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Please some advice for a Ubuntu newbie? How can one best contribute to the further Development of Ubuntu even if you are no programmer?

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This should be on – Dennis Williamson Oct 9 '10 at 23:45
When you go to an appropriate site for such a question please show them more respect than you've shown us and read their FAQ before posting. – John Gardeniers Oct 10 '10 at 10:17
John, what do you mean? The Question seems to be ok, when i see the answers the people gave. Where are you missing respect when such a question is asked? – user56548 Oct 10 '10 at 13:45
@Dennis: I guess the question would have been better placed in askubuntu. Seems that i posted a bit to fast. Sorry for this guys, perhaps a mod is willing to move or migrate the question over there because the answers are really good and interesting. – user56548 Oct 10 '10 at 14:07
  1. Translate Applications/Documentation.
  2. Help in Technical Documentation.
  3. Maintain Some Application (if you know source/version control and building applications)
  4. Help in creating Graphics/Artwork.
  5. Help in Marketing/trouble shooting non-technical bugs.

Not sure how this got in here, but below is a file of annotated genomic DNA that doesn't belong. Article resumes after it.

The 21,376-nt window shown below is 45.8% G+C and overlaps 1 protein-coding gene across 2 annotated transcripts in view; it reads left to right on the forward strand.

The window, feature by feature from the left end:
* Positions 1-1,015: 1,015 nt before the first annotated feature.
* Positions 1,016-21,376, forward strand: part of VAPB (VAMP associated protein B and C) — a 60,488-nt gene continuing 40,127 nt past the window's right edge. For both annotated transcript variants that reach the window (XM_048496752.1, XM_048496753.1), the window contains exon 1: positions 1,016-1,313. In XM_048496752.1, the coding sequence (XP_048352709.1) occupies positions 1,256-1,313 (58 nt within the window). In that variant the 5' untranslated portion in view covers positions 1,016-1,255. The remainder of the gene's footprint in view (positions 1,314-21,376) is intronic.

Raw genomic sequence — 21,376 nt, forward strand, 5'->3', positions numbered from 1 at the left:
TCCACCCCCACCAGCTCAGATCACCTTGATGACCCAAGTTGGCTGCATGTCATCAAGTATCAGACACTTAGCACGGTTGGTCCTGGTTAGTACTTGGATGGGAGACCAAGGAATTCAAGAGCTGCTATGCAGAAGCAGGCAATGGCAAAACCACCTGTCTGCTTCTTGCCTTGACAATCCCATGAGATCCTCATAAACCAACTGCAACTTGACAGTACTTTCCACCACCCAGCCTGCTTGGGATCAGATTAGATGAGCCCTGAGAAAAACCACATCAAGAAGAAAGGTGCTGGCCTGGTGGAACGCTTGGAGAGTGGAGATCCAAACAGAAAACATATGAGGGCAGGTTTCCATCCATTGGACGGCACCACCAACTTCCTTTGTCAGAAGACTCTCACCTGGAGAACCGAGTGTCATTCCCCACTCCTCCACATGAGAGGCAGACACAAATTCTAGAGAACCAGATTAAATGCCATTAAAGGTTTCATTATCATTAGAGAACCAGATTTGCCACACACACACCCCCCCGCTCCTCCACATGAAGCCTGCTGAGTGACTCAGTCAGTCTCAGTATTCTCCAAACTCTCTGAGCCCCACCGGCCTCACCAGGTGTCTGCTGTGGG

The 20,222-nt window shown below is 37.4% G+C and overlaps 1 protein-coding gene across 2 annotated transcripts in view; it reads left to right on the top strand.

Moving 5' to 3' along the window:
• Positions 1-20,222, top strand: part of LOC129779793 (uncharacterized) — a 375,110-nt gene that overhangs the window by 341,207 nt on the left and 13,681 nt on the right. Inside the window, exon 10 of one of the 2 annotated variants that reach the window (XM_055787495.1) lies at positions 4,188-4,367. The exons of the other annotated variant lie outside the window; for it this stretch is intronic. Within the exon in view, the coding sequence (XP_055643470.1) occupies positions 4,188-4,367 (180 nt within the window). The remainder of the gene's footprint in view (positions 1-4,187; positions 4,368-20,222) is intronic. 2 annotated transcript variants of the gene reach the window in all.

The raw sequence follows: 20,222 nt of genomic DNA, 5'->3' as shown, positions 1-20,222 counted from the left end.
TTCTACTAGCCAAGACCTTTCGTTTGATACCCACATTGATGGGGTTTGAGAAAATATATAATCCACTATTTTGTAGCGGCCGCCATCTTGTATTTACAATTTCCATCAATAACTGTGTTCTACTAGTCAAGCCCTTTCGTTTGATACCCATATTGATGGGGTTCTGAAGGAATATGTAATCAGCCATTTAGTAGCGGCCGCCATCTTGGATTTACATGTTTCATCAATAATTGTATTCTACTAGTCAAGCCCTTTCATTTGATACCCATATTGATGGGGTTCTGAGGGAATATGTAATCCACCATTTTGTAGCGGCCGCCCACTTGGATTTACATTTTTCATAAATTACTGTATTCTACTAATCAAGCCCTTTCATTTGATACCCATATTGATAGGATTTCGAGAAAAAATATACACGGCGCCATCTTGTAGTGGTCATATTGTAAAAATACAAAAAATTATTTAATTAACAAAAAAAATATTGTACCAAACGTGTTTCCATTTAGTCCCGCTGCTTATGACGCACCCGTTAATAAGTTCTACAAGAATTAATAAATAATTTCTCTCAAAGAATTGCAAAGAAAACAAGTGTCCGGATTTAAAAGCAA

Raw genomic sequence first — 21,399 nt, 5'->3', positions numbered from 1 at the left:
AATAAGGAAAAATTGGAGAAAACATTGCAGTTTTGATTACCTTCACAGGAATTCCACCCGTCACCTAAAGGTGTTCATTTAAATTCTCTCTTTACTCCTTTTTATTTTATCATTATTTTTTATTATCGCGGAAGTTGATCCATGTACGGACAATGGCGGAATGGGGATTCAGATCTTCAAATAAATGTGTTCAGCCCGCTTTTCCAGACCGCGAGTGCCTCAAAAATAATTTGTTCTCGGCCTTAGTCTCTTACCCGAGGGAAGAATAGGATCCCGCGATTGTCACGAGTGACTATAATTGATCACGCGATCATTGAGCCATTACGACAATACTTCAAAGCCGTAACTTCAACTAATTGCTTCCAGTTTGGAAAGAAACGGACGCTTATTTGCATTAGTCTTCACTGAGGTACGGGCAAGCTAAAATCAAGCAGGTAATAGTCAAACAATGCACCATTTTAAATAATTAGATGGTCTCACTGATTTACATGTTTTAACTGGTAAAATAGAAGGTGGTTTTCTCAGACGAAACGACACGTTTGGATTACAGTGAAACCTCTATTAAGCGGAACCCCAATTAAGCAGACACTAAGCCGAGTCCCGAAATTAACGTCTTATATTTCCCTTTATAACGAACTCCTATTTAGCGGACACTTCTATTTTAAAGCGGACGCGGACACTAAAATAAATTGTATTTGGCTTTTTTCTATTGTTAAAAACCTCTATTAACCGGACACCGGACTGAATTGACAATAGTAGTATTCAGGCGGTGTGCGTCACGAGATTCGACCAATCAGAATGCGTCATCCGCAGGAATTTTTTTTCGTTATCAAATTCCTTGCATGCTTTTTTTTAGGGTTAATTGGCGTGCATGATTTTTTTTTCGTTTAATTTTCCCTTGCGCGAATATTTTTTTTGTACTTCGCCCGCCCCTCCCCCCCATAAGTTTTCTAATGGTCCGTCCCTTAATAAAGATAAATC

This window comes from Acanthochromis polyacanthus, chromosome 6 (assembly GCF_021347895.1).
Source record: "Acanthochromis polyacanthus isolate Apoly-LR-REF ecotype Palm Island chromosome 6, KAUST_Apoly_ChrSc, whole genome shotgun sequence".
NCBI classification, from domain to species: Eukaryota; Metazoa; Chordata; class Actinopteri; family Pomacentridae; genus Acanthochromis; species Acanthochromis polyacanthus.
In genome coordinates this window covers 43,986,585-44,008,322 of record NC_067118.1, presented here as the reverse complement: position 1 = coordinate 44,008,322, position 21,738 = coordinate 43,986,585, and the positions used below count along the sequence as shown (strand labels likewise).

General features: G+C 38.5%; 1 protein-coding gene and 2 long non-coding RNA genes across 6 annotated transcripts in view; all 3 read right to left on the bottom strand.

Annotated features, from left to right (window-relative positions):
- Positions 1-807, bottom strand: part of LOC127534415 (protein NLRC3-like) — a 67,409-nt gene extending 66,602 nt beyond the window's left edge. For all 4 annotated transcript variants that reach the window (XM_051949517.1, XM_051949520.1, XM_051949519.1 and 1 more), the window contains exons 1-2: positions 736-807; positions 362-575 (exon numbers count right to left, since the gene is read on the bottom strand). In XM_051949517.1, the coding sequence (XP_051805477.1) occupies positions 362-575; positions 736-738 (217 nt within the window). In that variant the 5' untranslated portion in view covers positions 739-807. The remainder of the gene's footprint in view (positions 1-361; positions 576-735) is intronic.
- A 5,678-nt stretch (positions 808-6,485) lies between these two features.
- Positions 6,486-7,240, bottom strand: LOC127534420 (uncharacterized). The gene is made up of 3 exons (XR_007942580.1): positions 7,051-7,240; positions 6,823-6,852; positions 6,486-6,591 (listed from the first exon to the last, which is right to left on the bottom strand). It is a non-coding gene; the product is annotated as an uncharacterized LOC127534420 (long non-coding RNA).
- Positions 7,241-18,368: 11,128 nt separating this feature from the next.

6. Provide Bandwidth/Space for hosting ubuntu images/apps.

Or Just Donate Money if cant do anything above. :)

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+1 for documentation. Setting up a blog and posting how to documents for event the 'simplest' of activities using screen shots and small words would also go a long way. Remember, just as there are those more technical than you, there are also those less technical that find the (admittedly well written) documentation too technical to understand. – Larry Smithmier Oct 9 '10 at 17:29

You can contribute by helping others install it. Advocating. Testing new releases and filing bug reports. Donating. Trying to help people with problems.

All of the above stand for any project you want to contribute to, even if you do not write code for them.

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+1 for filing bug reports. It's too easy to assume that someone else has already had your problem and reported it. – Paul McMillan Oct 10 '10 at 1:28
  1. Testing
  2. Translation
  3. Testing
  4. Documentation
  5. Testing

Everything always needs more testing and more time spent figuring out exactly how to cause bugs to happen - getting a bug reproducible is something like 80% toward getting it fixed. You can even help with just the repro part for bugs that others report.

If you find a problem, follow up until you know it's been fixed appropriately. Don't assume someone else has already reported it (though check for that, too). Don't assume the developers have already fixed it, or that it will be fixed in the next release - make sure of it!

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